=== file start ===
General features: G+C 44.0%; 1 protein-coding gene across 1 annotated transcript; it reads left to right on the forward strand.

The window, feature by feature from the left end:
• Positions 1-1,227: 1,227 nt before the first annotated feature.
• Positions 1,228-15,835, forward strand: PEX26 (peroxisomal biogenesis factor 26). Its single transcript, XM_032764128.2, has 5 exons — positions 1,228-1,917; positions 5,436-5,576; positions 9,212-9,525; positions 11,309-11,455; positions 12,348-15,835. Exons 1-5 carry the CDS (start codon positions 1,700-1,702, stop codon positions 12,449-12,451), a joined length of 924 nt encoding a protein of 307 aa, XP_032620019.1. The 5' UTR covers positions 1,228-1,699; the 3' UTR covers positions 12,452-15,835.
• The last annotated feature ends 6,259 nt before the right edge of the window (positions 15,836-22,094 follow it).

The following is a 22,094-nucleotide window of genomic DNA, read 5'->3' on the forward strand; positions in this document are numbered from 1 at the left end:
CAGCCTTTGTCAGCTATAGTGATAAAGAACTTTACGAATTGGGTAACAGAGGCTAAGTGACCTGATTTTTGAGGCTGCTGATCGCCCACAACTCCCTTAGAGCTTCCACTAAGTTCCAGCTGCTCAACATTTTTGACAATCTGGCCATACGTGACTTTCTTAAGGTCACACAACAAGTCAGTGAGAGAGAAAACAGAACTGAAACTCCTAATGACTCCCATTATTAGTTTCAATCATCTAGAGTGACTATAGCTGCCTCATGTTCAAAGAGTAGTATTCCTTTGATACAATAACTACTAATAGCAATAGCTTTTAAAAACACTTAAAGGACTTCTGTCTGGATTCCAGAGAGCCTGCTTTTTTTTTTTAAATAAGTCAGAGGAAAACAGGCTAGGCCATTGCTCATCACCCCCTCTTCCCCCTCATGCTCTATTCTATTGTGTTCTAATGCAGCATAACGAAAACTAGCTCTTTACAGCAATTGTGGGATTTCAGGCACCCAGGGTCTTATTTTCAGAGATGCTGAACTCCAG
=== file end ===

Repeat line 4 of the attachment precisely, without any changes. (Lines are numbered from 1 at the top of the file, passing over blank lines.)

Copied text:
• Positions 1,228-15,835, forward strand: PEX26 (peroxisomal biogenesis factor 26). Its single transcript, XM_032764128.2, has 5 exons — positions 1,228-1,917; positions 5,436-5,576; positions 9,212-9,525; positions 11,309-11,455; positions 12,348-15,835. Exons 1-5 carry the CDS (start codon positions 1,700-1,702, stop codon positions 12,449-12,451), a joined length of 924 nt encoding a protein of 307 aa, XP_032620019.1. The 5' UTR covers positions 1,228-1,699; the 3' UTR covers positions 12,452-15,835.